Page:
3. Betas are Worth Gold. Now it’s time to give it to another set of fresh eyes to help you. make stronger and trimmer. Whether you have one or a few, it’s time to grab an alpha reader, a beta reader, and a critique partner. You can find them online, on Twitter and on Facebook, your local Meet-Up, an online crit list like the Internet Writing Workshop or Scribophile, or even your local writing group if your library has one. If it’s shorter work or longer, make some new friends. Whether you send them a chapter, 3 chapters or 50 pages, or the full manuscript, work out a system that’s right for you and see if it’s works. And if you’re new to writing and editing,  here are the definitions between the three terms: An alpha reader is a first reader that your provide feedback before its done. A beta reader is someone who gives you feedback from a reader’s standpoint. Sometimes they can be one and the same. And a critique partner is someone who tells you what’s working and not working in the story with a bunch of notes for your feedback. After you let the feedback set in, take charge of your work and make it better and see how it works out.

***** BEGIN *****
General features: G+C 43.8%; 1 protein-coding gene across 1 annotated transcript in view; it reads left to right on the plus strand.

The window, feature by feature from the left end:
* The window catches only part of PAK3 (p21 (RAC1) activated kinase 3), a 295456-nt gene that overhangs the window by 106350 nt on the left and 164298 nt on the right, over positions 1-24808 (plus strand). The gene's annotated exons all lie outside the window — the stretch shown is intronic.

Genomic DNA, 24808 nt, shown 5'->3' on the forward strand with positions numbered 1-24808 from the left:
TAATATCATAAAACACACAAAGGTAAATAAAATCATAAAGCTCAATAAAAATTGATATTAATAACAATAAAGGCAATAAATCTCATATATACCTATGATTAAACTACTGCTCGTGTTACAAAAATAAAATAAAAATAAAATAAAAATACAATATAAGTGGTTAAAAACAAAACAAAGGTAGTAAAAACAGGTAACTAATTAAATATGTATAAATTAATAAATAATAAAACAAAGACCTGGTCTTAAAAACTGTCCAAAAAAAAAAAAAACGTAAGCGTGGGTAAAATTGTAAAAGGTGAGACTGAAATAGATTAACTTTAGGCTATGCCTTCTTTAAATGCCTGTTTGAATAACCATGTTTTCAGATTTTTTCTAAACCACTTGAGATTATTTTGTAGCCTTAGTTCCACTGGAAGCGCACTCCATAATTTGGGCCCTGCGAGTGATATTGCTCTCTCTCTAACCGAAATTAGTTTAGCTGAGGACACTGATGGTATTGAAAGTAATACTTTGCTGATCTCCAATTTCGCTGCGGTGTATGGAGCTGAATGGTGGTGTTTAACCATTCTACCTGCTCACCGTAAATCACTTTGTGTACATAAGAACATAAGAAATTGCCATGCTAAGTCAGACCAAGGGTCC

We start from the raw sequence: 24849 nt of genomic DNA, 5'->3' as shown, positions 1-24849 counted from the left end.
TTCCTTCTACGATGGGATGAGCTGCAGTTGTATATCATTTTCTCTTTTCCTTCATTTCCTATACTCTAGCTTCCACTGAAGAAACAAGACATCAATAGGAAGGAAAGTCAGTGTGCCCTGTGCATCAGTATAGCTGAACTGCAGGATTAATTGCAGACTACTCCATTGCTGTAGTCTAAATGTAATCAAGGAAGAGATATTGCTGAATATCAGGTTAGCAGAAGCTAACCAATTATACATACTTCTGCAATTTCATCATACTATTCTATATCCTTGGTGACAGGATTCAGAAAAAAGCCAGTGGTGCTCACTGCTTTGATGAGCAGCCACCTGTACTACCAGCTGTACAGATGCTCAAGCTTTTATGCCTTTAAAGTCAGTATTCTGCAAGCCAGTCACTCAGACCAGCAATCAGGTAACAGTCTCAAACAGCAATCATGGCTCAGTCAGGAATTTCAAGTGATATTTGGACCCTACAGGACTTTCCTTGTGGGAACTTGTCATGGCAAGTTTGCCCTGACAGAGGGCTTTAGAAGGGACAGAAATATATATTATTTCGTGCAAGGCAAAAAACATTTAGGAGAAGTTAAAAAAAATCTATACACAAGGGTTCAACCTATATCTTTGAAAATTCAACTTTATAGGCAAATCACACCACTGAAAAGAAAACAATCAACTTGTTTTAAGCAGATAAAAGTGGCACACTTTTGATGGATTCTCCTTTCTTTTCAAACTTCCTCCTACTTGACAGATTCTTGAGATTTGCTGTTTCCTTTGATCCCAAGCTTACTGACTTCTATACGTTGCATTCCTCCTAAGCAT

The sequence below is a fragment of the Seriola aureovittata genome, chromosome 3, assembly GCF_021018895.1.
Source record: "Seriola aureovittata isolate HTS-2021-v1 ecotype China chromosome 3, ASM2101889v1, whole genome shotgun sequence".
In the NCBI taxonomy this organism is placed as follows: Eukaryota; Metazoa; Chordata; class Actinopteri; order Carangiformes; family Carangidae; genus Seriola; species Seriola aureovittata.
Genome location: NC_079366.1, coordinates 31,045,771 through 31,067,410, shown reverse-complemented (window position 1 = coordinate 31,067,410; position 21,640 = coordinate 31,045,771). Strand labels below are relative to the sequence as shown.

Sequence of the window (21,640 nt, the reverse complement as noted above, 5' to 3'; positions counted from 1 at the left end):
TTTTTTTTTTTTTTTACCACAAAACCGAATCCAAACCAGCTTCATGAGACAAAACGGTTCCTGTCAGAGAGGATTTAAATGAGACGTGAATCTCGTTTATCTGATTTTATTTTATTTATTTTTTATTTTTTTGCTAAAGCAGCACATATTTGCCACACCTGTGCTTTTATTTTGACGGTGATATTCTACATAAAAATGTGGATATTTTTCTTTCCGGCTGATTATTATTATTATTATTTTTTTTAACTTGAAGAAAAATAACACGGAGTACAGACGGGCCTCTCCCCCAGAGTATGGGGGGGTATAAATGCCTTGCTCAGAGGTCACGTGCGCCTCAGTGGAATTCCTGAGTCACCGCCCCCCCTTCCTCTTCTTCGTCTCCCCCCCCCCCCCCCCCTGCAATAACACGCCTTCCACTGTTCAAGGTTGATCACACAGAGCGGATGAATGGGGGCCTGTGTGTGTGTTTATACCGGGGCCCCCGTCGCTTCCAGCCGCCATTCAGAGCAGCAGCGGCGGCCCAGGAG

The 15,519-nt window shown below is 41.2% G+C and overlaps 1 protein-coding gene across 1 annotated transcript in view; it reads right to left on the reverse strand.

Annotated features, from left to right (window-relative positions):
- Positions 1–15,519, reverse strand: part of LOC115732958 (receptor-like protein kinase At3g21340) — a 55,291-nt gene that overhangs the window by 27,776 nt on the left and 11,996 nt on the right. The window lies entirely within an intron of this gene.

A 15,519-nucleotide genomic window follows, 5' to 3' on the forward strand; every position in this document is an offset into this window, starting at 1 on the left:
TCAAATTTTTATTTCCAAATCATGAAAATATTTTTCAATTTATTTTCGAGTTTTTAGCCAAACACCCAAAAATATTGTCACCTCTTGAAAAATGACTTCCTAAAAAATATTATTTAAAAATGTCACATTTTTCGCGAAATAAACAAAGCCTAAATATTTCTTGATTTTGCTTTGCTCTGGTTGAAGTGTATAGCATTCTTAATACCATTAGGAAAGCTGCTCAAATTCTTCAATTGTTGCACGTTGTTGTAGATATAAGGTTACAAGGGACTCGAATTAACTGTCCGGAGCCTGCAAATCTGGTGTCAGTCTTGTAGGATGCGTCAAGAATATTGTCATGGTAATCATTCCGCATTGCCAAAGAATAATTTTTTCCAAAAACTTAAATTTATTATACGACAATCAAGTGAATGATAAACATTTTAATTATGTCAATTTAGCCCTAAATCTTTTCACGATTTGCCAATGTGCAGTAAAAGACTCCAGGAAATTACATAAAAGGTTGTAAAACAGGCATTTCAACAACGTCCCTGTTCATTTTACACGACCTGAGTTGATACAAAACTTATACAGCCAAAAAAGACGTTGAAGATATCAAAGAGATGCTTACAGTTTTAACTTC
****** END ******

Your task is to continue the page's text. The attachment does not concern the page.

4. Make it Shine. For those who can afford an editor to evaluate a partial or a full manuscript, this is a great investment for having exceptional work to give you excellent feedback on how to improvement your story. For those who are going the traditional or hybrid/small press route, you would have one for your future stories. For those who are doing indie or self-publishing, you’re on your own. See my special note down below. And if you can’t afford one like me, you can go back to your betas and CPs if they read revisions. Some do and some don’t. If not, find a cold reader to read it through to check for errors by proofreading the manuscript. Note: As a book reviewer for Upwork for two years, I’ve read and review some self-published books for my client for one year. Mostly these authors just write and publish without editing it before it goes on final print. I had to turn down two assignments because of that cause: sloppy unedited work. I couldn’t give it a fair score. Others were fine, but still these self-published authors should’ve known better than to hit the submit button to print it out. If you plan to self-publish or go indie, please proofread and spellcheck your own work and have a beta/CP look it over.  Don’t rush the process and let it gradually happen in time. It would be worth it!

5. Just Hit Send! After you’ve have a cold reader or an editor look it over and you’ve implemented all the feedback to make it publishable and ready for print in literary journals or to editors and agents, even for pitch contests as well, you’re done and look at your work. Move onto the next project and do it all over again. Stay busy and stay active!

As Porky Pig said, that’s all folks! Thanks for following my blog! For my regular blog followers, stay tuned for a regular update in two weeks! See you then!